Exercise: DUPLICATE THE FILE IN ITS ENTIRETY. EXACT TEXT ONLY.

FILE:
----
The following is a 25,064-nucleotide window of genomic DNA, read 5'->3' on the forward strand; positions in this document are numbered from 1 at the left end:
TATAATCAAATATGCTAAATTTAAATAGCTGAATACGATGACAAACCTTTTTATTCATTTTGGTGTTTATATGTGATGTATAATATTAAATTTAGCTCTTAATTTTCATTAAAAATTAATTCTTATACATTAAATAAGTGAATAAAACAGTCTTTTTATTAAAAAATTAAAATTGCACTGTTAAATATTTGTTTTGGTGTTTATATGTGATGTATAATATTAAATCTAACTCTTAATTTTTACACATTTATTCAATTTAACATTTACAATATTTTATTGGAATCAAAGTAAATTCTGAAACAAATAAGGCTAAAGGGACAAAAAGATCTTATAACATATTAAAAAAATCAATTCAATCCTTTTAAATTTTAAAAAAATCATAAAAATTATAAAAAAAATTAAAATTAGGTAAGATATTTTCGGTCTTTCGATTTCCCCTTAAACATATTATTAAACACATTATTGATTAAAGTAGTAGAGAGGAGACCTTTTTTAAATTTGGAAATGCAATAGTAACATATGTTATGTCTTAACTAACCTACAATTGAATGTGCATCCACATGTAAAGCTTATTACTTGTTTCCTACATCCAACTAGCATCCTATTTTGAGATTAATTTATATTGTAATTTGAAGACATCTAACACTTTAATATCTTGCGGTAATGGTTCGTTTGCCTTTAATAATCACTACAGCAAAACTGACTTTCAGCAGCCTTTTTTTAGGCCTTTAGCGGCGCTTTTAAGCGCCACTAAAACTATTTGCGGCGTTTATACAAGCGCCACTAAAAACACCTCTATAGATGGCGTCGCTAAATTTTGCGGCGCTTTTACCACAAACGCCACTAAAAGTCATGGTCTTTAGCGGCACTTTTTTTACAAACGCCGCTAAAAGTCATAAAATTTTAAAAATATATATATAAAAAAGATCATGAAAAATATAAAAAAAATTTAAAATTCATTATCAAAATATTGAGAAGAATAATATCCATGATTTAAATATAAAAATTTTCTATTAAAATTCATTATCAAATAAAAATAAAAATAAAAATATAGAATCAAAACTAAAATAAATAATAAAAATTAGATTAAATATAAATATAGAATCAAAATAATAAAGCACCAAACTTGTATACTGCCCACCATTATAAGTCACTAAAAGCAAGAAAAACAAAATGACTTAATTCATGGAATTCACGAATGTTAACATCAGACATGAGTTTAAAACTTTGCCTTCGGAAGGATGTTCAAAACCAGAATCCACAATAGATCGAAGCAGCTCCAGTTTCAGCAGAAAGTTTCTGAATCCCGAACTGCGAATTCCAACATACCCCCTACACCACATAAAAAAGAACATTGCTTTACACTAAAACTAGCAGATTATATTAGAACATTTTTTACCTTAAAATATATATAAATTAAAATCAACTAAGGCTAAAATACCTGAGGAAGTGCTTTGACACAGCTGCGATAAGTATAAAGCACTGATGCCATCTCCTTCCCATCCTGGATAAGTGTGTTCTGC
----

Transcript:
The following is a 25,064-nucleotide window of genomic DNA, read 5'->3' on the forward strand; positions in this document are numbered from 1 at the left end:
TATAATCAAATATGCTAAATTTAAATAGCTGAATACGATGACAAACCTTTTTATTCATTTTGGTGTTTATATGTGATGTATAATATTAAATTTAGCTCTTAATTTTCATTAAAAATTAATTCTTATACATTAAATAAGTGAATAAAACAGTCTTTTTATTAAAAAATTAAAATTGCACTGTTAAATATTTGTTTTGGTGTTTATATGTGATGTATAATATTAAATCTAACTCTTAATTTTTACACATTTATTCAATTTAACATTTACAATATTTTATTGGAATCAAAGTAAATTCTGAAACAAATAAGGCTAAAGGGACAAAAAGATCTTATAACATATTAAAAAAATCAATTCAATCCTTTTAAATTTTAAAAAAATCATAAAAATTATAAAAAAAATTAAAATTAGGTAAGATATTTTCGGTCTTTCGATTTCCCCTTAAACATATTATTAAACACATTATTGATTAAAGTAGTAGAGAGGAGACCTTTTTTAAATTTGGAAATGCAATAGTAACATATGTTATGTCTTAACTAACCTACAATTGAATGTGCATCCACATGTAAAGCTTATTACTTGTTTCCTACATCCAACTAGCATCCTATTTTGAGATTAATTTATATTGTAATTTGAAGACATCTAACACTTTAATATCTTGCGGTAATGGTTCGTTTGCCTTTAATAATCACTACAGCAAAACTGACTTTCAGCAGCCTTTTTTTAGGCCTTTAGCGGCGCTTTTAAGCGCCACTAAAACTATTTGCGGCGTTTATACAAGCGCCACTAAAAACACCTCTATAGATGGCGTCGCTAAATTTTGCGGCGCTTTTACCACAAACGCCACTAAAAGTCATGGTCTTTAGCGGCACTTTTTTTACAAACGCCGCTAAAAGTCATAAAATTTTAAAAATATATATATAAAAAAGATCATGAAAAATATAAAAAAAATTTAAAATTCATTATCAAAATATTGAGAAGAATAATATCCATGATTTAAATATAAAAATTTTCTATTAAAATTCATTATCAAATAAAAATAAAAATAAAAATATAGAATCAAAACTAAAATAAATAATAAAAATTAGATTAAATATAAATATAGAATCAAAATAATAAAGCACCAAACTTGTATACTGCCCACCATTATAAGTCACTAAAAGCAAGAAAAACAAAATGACTTAATTCATGGAATTCACGAATGTTAACATCAGACATGAGTTTAAAACTTTGCCTTCGGAAGGATGTTCAAAACCAGAATCCACAATAGATCGAAGCAGCTCCAGTTTCAGCAGAAAGTTTCTGAATCCCGAACTGCGAATTCCAACATACCCCCTACACCACATAAAAAAGAACATTGCTTTACACTAAAACTAGCAGATTATATTAGAACATTTTTTACCTTAAAATATATATAAATTAAAATCAACTAAGGCTAAAATACCTGAGGAAGTGCTTTGACACAGCTGCGATAAGTATAAAGCACTGATGCCATCTCCTTCCCATCCTGGATAAGTGTGTTCTGC